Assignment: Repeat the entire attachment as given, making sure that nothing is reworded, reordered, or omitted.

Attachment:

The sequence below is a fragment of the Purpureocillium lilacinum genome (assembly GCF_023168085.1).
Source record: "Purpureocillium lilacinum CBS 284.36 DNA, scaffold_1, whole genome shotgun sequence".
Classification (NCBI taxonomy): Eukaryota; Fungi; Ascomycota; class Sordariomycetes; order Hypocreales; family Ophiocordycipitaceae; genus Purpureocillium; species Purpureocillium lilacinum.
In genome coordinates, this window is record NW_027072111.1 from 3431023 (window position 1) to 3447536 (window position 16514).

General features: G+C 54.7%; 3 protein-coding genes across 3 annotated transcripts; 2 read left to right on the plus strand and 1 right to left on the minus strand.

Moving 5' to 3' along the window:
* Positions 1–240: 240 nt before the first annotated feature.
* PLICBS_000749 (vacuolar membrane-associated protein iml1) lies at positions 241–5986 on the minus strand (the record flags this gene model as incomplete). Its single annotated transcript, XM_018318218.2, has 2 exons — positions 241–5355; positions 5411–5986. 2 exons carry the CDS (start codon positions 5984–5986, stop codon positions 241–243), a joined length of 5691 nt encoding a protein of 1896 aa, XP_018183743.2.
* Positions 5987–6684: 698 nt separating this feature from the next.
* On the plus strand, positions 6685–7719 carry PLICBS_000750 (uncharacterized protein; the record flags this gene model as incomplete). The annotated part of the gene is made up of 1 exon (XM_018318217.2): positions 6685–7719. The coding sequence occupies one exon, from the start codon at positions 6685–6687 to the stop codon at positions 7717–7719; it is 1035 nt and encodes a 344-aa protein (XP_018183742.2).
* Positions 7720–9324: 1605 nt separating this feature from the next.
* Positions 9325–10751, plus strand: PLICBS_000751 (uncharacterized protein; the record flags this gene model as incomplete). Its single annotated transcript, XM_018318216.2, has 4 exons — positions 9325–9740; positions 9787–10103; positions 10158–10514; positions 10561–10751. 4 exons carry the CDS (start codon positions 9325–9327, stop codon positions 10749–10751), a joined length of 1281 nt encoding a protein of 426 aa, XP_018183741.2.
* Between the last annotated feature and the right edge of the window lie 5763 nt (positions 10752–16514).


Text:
The sequence below is a fragment of the Purpureocillium lilacinum genome (assembly GCF_023168085.1).
Source record: "Purpureocillium lilacinum CBS 284.36 DNA, scaffold_1, whole genome shotgun sequence".
Classification (NCBI taxonomy): Eukaryota; Fungi; Ascomycota; class Sordariomycetes; order Hypocreales; family Ophiocordycipitaceae; genus Purpureocillium; species Purpureocillium lilacinum.
In genome coordinates, this window is record NW_027072111.1 from 3431023 (window position 1) to 3447536 (window position 16514).

General features: G+C 54.7%; 3 protein-coding genes across 3 annotated transcripts; 2 read left to right on the plus strand and 1 right to left on the minus strand.

Moving 5' to 3' along the window:
* Positions 1–240: 240 nt before the first annotated feature.
* PLICBS_000749 (vacuolar membrane-associated protein iml1) lies at positions 241–5986 on the minus strand (the record flags this gene model as incomplete). Its single annotated transcript, XM_018318218.2, has 2 exons — positions 241–5355; positions 5411–5986. 2 exons carry the CDS (start codon positions 5984–5986, stop codon positions 241–243), a joined length of 5691 nt encoding a protein of 1896 aa, XP_018183743.2.
* Positions 5987–6684: 698 nt separating this feature from the next.
* On the plus strand, positions 6685–7719 carry PLICBS_000750 (uncharacterized protein; the record flags this gene model as incomplete). The annotated part of the gene is made up of 1 exon (XM_018318217.2): positions 6685–7719. The coding sequence occupies one exon, from the start codon at positions 6685–6687 to the stop codon at positions 7717–7719; it is 1035 nt and encodes a 344-aa protein (XP_018183742.2).
* Positions 7720–9324: 1605 nt separating this feature from the next.
* Positions 9325–10751, plus strand: PLICBS_000751 (uncharacterized protein; the record flags this gene model as incomplete). Its single annotated transcript, XM_018318216.2, has 4 exons — positions 9325–9740; positions 9787–10103; positions 10158–10514; positions 10561–10751. 4 exons carry the CDS (start codon positions 9325–9327, stop codon positions 10749–10751), a joined length of 1281 nt encoding a protein of 426 aa, XP_018183741.2.
* Between the last annotated feature and the right edge of the window lie 5763 nt (positions 10752–16514).